Pakistani women team up to take ‘honor’ out of killing
Islamabad — Naeema Kishwar shrouds herself in a burqa, showing only her eyes. She belongs to a Pakistani political party that has been linked to the Taliban. And she comes from deeply conservative tribal lands where girls have been killed for going to school.
Sughra Imam sometimes wears a scarf draped lightly on her hair, but often her head is bare. She belongs to a liberal party whose leader, Benazir Bhutto, the first female prime minister of this predominantly Muslim nation, was assassinated by extremists. She comes from a prominent Pakistani family and was educated at Harvard.
So much divides the two politicians, but at least one thing unites them: they have spent their careers fighting for women. They became unlikely allies in the battle to pass a historic law to protect women from murder by members of their own families.
In Pakistan, legislation passed decades ago has allowed many of those who kill in the name of family “honor” to go free. A family’s honor can be “tarnished” by something as innocent as sitting next to an unknown man, or helping a friend elope with the man of her choice.
The law decrees that relatives of a murder victim can forgive the killer. Human rights groups argued that in the case of “honor” killing, this granted immunity to killers, because both victim and perpetrator are usually family members. Hard-line Islamic groups, however, defended forgiveness as a religious edict from the Quran.
But the mood in the country began to shift in the last year with the rise of social media and a proliferation of television channels that started covering “honor” killings. Pakistanis grew outraged over a series of grotesque murders: a daughter burned alive by her mother, a social media star drugged and strangled by her brother, a teenage girl ordered by a tribal council to be bound and burned like Joan of Arc for helping a friend elope.
When Imam began to craft her bill three years ago, she wanted the killings removed from the Islamic law allowing the family to forgive a murderer.
Imam wore her fellow lawmakers down until finally they agreed to her wording. Even senators from Kishwar’s hard-line Jamiat-e-Ulema-e-Islam Party were among the Senate’s 104 members who passed Imam’s bill unanimously last year.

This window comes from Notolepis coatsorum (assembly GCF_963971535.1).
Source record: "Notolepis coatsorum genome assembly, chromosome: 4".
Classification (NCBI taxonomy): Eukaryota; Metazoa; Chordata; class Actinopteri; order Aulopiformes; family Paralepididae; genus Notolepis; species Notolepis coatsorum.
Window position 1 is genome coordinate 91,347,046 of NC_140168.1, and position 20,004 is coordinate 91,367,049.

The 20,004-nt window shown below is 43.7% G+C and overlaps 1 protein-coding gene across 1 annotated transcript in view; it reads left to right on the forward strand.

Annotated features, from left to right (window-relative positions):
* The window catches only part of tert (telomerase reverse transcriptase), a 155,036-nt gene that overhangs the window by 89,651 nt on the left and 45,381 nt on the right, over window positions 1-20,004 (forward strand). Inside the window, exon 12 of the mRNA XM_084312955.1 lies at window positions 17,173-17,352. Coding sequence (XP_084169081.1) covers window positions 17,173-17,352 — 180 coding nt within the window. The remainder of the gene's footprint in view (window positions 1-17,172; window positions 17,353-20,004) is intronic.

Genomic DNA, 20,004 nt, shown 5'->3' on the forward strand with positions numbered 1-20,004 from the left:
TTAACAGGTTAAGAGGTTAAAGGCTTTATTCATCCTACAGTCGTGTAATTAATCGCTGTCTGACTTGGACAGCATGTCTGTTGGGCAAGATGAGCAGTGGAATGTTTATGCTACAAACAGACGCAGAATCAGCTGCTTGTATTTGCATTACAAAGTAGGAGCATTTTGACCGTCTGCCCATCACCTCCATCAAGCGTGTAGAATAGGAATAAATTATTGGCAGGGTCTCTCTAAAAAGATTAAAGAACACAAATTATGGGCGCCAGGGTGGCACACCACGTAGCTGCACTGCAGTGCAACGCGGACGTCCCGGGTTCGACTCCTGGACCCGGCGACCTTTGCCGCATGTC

But the legislation never came to a vote in the more powerful National Assembly, dominated by the Conservative Pakistan Muslim League, a traditional ally of the religious parties. Imam’s bill was dead.
It would take an extraordinary moment in Pakistan’s history, and help from Kishwar, to bring it back.
When she was a child, Kishwar says, parents discouraged their girls from attending school. As a teenager she swore to fight for change, and when she first was elected to public office in the provincial Parliament in Pakistan’s northwest in 2002, she advocated for girls’ schools and colleges.
“I have been raising my voice in the Parliament for the rights of women, and I will keep doing it,” says Kishwar, now a member of the National Assembly.
But Kishwar’s activism is shaped by her strict interpretation of her religion. She says Islam demands women cover from head to toe, and she adheres firmly to segregation of the sexes.
Like Imam, she wanted “honor” killing punished, but she defends at least some forgiveness, saying Islam gives families the right to reconcile.
“Because I wear this veil and love my religion doesn’t mean I accept this,” she says of “honor” killings. “No. But it’s complicated.”
The legislation proposed by Imam could be revived only if the government called a joint session of the Senate and National Assembly. That seemed unlikely until a heart-wrenching documentary about the murderous practice won an Academy Award this year. “A Girl in the River: The Price of Forgiveness,” trained an international spotlight on the killings, and Prime Minister Nawaz Sharif finally vowed he would work to change the law.
In search of a consensus, the government sent the bill to a committee, whose members held a potentially disastrous mix of views ranging from secular to hard-line religious.
Imam was no longer a senator at this point, but she wasn’t sidelined: Her party and the government’s law minister consulted her often as the bill was shepherded through the committee.
Kishwar, a member of the committee, knew that Imam’s language was a nonstarter for her hard-line party and its leader, who told her the party would never take “honor” killing out of the Islamic law that allows forgiveness of a crime.
“It was very difficult for me. I was the go-between between the government and my party,” she says.
After many hours of negotiations, the committee unanimously agreed on a compromise bill: a mandatory 25-year sentence for a convicted “honor” killer. But the final wording allowed forgiveness of the death sentence.
Finally, in a move that would have been unthinkable even a few years ago, lawmakers this month OCT passed the law by a majority voice vote. The nays were a barely audible whisper.